2) The authors suggest that a larger NCX current occurs in the Tbx5 KO cells because of an increased NCX and decreased SERCA, but this needs some qualification. In the steady state, the amount of Ca pumped out of the cell must balance influx through L-type channels (assuming negligible PMCA activity). Thus, changes in SERCA and NCX cannot affect the integral of the NCX current. If the long plateau of the action potential in Figure 2B reflects an increase of delayed NCX current (due to prolongation of the Ca2+ transient by decreased SERCA), then this must be associated with a decrease of NCX in the earlier stage of the action potential. Is there any evidence for this? As suggested above (#1), simultaneous recording of the action potential and [Ca2+]i in control and Tbx5 KO cells would help to clarify this point.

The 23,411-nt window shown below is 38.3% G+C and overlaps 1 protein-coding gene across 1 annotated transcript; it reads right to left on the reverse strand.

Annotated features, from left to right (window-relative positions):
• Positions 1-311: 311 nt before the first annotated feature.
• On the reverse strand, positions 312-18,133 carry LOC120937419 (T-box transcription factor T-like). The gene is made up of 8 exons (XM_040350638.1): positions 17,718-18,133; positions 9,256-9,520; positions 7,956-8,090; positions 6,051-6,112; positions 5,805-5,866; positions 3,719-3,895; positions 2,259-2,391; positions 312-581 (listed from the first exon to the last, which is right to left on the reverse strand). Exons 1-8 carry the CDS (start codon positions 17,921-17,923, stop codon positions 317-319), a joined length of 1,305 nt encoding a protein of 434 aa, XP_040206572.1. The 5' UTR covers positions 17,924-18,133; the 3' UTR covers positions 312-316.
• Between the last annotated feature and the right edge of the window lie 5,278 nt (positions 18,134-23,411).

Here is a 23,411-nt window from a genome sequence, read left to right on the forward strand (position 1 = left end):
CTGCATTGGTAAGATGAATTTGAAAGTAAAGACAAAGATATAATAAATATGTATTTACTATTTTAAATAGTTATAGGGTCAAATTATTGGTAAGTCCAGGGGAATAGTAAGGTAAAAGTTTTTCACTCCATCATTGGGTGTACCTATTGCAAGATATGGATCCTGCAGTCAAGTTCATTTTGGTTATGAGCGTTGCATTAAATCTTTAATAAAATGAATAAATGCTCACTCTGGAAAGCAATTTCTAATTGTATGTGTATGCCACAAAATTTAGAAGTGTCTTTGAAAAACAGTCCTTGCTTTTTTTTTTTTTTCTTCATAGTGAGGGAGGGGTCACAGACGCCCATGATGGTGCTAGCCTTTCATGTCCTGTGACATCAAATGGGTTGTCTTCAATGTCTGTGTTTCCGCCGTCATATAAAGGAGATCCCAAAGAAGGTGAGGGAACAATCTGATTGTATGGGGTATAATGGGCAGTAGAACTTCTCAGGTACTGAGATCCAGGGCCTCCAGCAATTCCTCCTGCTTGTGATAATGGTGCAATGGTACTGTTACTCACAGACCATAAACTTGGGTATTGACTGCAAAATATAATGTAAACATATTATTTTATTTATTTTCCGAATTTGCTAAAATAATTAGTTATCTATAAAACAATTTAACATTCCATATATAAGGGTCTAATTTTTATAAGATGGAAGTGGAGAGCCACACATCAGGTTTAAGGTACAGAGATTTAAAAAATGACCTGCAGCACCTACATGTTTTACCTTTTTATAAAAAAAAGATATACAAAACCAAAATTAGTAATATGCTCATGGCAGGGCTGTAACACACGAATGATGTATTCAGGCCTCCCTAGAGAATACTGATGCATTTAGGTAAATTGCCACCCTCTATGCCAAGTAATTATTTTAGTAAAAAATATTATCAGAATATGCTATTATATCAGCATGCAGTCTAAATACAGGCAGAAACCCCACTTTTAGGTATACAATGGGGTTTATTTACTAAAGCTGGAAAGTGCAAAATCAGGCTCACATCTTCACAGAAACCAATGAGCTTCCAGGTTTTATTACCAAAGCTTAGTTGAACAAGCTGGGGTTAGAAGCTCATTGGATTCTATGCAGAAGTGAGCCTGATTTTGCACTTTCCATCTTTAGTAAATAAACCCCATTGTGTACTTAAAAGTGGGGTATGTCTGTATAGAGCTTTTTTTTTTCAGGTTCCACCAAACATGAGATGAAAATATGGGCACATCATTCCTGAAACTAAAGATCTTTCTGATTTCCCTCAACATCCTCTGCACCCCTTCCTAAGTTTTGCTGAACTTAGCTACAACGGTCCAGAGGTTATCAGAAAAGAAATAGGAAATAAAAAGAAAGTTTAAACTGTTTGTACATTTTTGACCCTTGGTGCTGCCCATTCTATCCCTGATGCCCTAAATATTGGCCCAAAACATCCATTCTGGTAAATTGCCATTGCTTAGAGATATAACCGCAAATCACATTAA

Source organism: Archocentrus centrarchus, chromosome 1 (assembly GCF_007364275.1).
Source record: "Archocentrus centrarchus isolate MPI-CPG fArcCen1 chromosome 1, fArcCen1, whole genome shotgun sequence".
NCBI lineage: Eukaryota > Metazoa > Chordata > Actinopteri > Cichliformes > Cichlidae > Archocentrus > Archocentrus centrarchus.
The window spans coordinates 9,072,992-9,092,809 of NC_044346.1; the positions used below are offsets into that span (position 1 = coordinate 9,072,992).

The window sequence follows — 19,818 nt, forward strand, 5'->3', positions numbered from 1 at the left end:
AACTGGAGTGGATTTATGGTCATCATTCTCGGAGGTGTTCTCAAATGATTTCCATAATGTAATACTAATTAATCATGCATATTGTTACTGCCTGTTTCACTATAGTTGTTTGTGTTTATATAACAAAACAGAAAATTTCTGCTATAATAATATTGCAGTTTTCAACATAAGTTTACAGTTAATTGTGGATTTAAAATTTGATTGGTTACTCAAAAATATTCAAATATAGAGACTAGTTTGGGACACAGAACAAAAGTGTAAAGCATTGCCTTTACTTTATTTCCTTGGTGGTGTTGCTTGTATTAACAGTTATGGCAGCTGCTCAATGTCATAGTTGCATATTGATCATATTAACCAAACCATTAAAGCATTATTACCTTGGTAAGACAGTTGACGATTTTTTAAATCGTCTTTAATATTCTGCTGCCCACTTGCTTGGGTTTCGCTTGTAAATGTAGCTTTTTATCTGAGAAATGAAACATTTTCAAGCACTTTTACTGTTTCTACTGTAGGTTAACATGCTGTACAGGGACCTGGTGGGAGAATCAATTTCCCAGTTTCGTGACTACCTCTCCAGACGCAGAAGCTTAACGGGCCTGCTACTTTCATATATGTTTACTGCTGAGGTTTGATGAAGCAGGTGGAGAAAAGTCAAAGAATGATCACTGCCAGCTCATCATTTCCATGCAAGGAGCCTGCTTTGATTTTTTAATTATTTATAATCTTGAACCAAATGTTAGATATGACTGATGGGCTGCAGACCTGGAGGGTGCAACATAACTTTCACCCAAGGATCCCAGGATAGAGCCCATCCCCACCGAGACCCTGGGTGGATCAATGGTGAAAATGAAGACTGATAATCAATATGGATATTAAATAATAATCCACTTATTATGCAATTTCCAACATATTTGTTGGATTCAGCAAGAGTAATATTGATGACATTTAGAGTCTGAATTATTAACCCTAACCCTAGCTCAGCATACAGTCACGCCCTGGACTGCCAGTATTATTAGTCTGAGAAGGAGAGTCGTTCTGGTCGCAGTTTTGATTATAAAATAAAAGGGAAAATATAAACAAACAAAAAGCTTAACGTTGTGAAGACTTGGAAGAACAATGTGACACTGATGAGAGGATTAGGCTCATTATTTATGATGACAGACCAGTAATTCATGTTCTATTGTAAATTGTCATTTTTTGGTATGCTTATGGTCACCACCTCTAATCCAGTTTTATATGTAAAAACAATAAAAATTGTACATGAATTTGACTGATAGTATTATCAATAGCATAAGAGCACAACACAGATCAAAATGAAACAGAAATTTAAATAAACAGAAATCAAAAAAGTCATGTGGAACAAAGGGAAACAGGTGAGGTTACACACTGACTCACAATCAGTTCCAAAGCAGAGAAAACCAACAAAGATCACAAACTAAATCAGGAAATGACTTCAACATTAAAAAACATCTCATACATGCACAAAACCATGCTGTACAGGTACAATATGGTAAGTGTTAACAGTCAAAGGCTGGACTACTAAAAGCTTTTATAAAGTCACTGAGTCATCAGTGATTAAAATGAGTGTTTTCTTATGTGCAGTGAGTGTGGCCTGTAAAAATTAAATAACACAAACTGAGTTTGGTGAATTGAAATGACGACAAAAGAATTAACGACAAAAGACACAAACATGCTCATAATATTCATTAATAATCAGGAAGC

3) In Figure 4E, the lack of effect of Tbx5 KO on the amplitude of the twitch Ca2+ transient is interesting given that SR Ca2+ content is decreased. Two potential compensatory mechanisms should be addressed. 1) It may be a consequence of the prolongation of the AP. Stimulation of the cells with constant-duration square voltage clamp pulses while measuring [Ca2+]i (see #1 above) would show whether the Ca transient is now less in Tbx5 than control. 2) It looks as though, as a consequence of the slowing of decay of the Ca2+ transient (Figure 4F), the diastolic [Ca2+]i is elevated. This may reduce cytoplasmic Ca2+ buffering such that a smaller total release of Ca2+ from the SR could result in an unchanged amplitude of the Ca2+ transient. Please comment on this possibility.